The right not to be offended may be a concession to an emerging caste system. Historically, aristocrats and royal personages tend to have the right not to be offended. And in post-Christian culture, perhaps victim groups acquire it. In the absence of a common liturgy that tells us we all can be victims or victimizers in our turn, we have sociological and political theories that designate the permanent oppressors and oppressed.
Or the right to be offended is a recognition that we no longer share a common culture, but instead have something like the non-overlapping “communities” one finds in places where people don’t share a common national identity. In these unhappy places, elaborate legally binding rules emerge to facilitate shows of respect and draw lines of social demarcation. They function like treaties, and transgressing them is presumed to return the parties to a state of social war.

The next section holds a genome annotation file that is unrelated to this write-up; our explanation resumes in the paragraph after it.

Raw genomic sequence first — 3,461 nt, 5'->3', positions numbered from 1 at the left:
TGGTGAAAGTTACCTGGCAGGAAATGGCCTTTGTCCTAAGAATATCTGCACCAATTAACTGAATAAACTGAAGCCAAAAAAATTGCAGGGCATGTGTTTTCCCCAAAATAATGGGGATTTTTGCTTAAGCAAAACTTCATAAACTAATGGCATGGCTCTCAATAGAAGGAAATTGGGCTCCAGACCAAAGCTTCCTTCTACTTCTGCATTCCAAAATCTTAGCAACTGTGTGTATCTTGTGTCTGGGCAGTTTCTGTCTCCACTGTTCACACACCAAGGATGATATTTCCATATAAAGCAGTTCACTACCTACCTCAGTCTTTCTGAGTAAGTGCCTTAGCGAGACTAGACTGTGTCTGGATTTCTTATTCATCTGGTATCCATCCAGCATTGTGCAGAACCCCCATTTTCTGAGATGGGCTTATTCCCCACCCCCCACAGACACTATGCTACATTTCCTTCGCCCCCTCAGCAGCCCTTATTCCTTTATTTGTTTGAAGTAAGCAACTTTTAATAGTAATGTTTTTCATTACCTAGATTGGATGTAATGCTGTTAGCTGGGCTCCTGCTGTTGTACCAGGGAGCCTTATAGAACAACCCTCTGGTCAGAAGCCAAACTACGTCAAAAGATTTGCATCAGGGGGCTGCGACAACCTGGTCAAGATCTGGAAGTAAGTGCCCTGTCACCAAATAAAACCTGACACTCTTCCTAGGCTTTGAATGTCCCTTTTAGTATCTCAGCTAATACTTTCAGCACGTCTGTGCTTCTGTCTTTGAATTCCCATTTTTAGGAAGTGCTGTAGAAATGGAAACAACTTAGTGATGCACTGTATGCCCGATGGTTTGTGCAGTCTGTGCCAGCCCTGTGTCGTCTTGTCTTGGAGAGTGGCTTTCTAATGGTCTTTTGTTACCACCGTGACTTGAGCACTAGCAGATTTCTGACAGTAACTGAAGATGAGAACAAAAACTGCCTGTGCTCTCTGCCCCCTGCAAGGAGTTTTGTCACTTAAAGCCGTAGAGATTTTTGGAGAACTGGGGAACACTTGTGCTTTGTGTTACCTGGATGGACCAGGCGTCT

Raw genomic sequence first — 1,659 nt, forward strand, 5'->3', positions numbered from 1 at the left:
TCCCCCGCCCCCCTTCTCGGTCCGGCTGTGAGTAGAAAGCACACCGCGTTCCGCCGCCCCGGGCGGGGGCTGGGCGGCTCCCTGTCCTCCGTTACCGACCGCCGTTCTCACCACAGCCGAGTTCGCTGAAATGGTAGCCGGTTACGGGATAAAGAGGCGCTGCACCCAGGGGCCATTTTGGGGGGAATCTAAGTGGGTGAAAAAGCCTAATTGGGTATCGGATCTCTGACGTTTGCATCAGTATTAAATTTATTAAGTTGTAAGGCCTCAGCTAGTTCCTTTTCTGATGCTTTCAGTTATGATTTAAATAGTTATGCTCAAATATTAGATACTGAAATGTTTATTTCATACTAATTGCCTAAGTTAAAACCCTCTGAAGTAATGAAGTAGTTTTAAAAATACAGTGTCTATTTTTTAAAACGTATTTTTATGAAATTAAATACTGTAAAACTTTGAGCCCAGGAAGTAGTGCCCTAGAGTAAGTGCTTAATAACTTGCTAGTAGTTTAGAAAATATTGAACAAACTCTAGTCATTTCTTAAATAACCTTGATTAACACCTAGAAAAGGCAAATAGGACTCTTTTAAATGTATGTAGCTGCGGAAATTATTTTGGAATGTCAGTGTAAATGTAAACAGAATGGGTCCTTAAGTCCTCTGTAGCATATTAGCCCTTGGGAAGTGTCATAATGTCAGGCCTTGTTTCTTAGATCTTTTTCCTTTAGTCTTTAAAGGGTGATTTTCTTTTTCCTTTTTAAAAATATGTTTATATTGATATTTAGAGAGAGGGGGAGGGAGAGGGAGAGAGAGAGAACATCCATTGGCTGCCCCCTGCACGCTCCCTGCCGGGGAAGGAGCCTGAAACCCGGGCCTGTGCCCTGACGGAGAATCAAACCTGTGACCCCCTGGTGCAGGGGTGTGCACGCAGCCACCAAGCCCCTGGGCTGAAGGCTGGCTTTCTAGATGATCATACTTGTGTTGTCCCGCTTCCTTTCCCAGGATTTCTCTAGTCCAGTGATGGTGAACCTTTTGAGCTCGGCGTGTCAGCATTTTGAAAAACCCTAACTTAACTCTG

I don’t expect that any plausible identities I could claim are likely to grant me the power to tell my co-workers they are “denying my existence” and “making me debate my humanity in the workplace.” I’ve tried to goad Charlie Cooke into calling me a “left-footer.” But try explaining that to a judge in New York.